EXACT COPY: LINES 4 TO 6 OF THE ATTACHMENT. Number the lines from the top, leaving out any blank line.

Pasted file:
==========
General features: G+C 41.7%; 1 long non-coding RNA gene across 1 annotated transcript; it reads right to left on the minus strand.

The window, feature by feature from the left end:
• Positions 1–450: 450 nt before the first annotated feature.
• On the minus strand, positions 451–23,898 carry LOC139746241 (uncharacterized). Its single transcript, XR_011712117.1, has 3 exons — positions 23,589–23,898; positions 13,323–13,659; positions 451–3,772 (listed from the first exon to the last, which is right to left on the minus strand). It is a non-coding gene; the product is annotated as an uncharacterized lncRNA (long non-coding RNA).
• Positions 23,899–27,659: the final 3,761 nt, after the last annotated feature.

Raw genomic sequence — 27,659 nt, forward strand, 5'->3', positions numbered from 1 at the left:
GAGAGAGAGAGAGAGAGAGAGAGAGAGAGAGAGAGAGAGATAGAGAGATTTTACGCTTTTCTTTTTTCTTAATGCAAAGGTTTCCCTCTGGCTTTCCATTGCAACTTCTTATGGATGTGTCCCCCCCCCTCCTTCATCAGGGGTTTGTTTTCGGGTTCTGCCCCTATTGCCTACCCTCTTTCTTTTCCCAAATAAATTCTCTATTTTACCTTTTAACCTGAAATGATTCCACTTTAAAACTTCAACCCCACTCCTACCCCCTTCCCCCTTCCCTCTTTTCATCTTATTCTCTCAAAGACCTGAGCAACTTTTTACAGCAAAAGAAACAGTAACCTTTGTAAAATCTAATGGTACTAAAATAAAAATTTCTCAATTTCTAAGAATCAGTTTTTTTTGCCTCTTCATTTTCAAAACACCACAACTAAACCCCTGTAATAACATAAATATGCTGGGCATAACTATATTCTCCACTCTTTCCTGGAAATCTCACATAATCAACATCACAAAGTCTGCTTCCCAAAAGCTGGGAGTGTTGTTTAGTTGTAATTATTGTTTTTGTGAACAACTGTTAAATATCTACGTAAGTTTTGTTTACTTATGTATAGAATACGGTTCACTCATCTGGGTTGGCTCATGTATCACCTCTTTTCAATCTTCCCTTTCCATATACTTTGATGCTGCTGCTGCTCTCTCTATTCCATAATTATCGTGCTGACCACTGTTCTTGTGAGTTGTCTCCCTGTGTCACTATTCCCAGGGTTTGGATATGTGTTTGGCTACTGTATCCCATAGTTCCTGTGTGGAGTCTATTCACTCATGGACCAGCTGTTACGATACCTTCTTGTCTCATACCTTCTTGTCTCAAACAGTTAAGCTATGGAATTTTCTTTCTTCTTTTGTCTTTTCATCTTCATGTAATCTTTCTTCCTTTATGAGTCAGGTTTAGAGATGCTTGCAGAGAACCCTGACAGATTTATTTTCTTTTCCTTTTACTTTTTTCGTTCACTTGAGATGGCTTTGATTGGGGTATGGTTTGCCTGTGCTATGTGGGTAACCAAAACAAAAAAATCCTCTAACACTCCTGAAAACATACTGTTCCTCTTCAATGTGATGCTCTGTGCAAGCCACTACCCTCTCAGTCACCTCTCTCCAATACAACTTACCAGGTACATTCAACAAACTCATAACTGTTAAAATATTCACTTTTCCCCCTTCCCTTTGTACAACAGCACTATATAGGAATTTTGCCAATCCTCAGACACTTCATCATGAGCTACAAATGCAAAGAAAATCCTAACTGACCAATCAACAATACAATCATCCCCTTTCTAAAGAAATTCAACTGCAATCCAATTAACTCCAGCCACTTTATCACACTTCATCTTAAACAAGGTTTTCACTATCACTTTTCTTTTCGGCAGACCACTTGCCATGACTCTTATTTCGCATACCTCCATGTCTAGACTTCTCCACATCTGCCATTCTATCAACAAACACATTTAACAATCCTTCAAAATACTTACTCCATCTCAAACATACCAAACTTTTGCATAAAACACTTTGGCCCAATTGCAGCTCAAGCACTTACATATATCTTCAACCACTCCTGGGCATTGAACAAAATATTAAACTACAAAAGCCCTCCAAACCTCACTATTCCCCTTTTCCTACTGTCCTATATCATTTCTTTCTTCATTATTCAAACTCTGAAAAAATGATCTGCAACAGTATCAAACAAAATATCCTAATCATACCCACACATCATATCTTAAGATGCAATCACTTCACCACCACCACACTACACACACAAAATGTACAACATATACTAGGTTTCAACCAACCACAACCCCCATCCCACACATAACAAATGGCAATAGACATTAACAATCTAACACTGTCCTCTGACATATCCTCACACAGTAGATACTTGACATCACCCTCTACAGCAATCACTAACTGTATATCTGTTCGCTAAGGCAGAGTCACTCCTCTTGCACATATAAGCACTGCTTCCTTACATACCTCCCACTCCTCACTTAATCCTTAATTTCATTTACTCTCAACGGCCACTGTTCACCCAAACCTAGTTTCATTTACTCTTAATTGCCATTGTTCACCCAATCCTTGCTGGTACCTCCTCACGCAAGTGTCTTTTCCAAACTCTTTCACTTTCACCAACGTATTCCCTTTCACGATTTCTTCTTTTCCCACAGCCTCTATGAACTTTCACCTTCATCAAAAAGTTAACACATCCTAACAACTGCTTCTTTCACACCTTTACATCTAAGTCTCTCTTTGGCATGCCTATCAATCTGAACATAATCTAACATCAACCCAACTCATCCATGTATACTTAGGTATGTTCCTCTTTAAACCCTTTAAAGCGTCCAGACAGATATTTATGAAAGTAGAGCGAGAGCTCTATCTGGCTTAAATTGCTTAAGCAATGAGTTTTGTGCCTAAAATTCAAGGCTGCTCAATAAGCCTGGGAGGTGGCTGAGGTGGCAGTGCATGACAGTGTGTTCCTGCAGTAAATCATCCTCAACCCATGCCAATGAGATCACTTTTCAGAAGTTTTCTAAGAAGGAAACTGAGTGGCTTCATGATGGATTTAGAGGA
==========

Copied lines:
• On the minus strand, positions 451–23,898 carry LOC139746241 (uncharacterized). Its single transcript, XR_011712117.1, has 3 exons — positions 23,589–23,898; positions 13,323–13,659; positions 451–3,772 (listed from the first exon to the last, which is right to left on the minus strand). It is a non-coding gene; the product is annotated as an uncharacterized lncRNA (long non-coding RNA).
• Positions 23,899–27,659: the final 3,761 nt, after the last annotated feature.

Raw genomic sequence — 27,659 nt, forward strand, 5'->3', positions numbered from 1 at the left: